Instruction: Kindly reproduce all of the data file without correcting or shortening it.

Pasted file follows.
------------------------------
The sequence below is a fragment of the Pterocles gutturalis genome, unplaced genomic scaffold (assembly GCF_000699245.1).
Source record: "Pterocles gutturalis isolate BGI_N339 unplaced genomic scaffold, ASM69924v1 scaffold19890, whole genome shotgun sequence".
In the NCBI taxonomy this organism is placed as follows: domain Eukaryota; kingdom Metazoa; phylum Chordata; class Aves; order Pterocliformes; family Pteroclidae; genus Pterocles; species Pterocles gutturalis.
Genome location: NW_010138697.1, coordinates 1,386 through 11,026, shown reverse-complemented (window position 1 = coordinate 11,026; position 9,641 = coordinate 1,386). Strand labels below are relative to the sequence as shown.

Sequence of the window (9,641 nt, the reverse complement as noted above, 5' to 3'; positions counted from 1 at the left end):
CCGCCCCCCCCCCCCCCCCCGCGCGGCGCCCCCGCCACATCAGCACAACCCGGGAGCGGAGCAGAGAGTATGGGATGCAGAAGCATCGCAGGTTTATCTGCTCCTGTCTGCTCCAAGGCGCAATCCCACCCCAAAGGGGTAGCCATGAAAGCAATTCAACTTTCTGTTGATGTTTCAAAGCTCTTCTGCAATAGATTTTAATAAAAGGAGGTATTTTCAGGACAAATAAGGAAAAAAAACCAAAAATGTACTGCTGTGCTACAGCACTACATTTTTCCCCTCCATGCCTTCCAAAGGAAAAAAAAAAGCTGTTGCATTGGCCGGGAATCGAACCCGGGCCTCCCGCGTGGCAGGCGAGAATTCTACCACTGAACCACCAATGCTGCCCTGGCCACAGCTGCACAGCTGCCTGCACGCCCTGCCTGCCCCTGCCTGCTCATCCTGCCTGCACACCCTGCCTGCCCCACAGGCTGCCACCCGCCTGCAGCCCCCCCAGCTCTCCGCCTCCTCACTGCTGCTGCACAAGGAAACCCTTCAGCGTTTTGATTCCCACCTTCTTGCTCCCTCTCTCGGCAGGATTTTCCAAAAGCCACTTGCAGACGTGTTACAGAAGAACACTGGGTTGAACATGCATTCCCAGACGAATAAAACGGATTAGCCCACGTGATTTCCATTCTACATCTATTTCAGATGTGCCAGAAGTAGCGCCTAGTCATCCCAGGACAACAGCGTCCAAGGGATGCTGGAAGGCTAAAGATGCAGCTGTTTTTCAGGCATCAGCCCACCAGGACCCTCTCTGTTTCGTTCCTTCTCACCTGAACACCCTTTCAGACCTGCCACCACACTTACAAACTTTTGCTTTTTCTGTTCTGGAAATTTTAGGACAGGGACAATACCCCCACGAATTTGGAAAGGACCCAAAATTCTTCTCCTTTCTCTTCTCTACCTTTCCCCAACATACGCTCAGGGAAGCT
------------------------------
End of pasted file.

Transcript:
The sequence below is a fragment of the Pterocles gutturalis genome, unplaced genomic scaffold (assembly GCF_000699245.1).
Source record: "Pterocles gutturalis isolate BGI_N339 unplaced genomic scaffold, ASM69924v1 scaffold19890, whole genome shotgun sequence".
In the NCBI taxonomy this organism is placed as follows: domain Eukaryota; kingdom Metazoa; phylum Chordata; class Aves; order Pterocliformes; family Pteroclidae; genus Pterocles; species Pterocles gutturalis.
Genome location: NW_010138697.1, coordinates 1,386 through 11,026, shown reverse-complemented (window position 1 = coordinate 11,026; position 9,641 = coordinate 1,386). Strand labels below are relative to the sequence as shown.

Sequence of the window (9,641 nt, the reverse complement as noted above, 5' to 3'; positions counted from 1 at the left end):
CCGCCCCCCCCCCCCCCCCCGCGCGGCGCCCCCGCCACATCAGCACAACCCGGGAGCGGAGCAGAGAGTATGGGATGCAGAAGCATCGCAGGTTTATCTGCTCCTGTCTGCTCCAAGGCGCAATCCCACCCCAAAGGGGTAGCCATGAAAGCAATTCAACTTTCTGTTGATGTTTCAAAGCTCTTCTGCAATAGATTTTAATAAAAGGAGGTATTTTCAGGACAAATAAGGAAAAAAAACCAAAAATGTACTGCTGTGCTACAGCACTACATTTTTCCCCTCCATGCCTTCCAAAGGAAAAAAAAAAGCTGTTGCATTGGCCGGGAATCGAACCCGGGCCTCCCGCGTGGCAGGCGAGAATTCTACCACTGAACCACCAATGCTGCCCTGGCCACAGCTGCACAGCTGCCTGCACGCCCTGCCTGCCCCTGCCTGCTCATCCTGCCTGCACACCCTGCCTGCCCCACAGGCTGCCACCCGCCTGCAGCCCCCCCAGCTCTCCGCCTCCTCACTGCTGCTGCACAAGGAAACCCTTCAGCGTTTTGATTCCCACCTTCTTGCTCCCTCTCTCGGCAGGATTTTCCAAAAGCCACTTGCAGACGTGTTACAGAAGAACACTGGGTTGAACATGCATTCCCAGACGAATAAAACGGATTAGCCCACGTGATTTCCATTCTACATCTATTTCAGATGTGCCAGAAGTAGCGCCTAGTCATCCCAGGACAACAGCGTCCAAGGGATGCTGGAAGGCTAAAGATGCAGCTGTTTTTCAGGCATCAGCCCACCAGGACCCTCTCTGTTTCGTTCCTTCTCACCTGAACACCCTTTCAGACCTGCCACCACACTTACAAACTTTTGCTTTTTCTGTTCTGGAAATTTTAGGACAGGGACAATACCCCCACGAATTTGGAAAGGACCCAAAATTCTTCTCCTTTCTCTTCTCTACCTTTCCCCAACATACGCTCAGGGAAGCT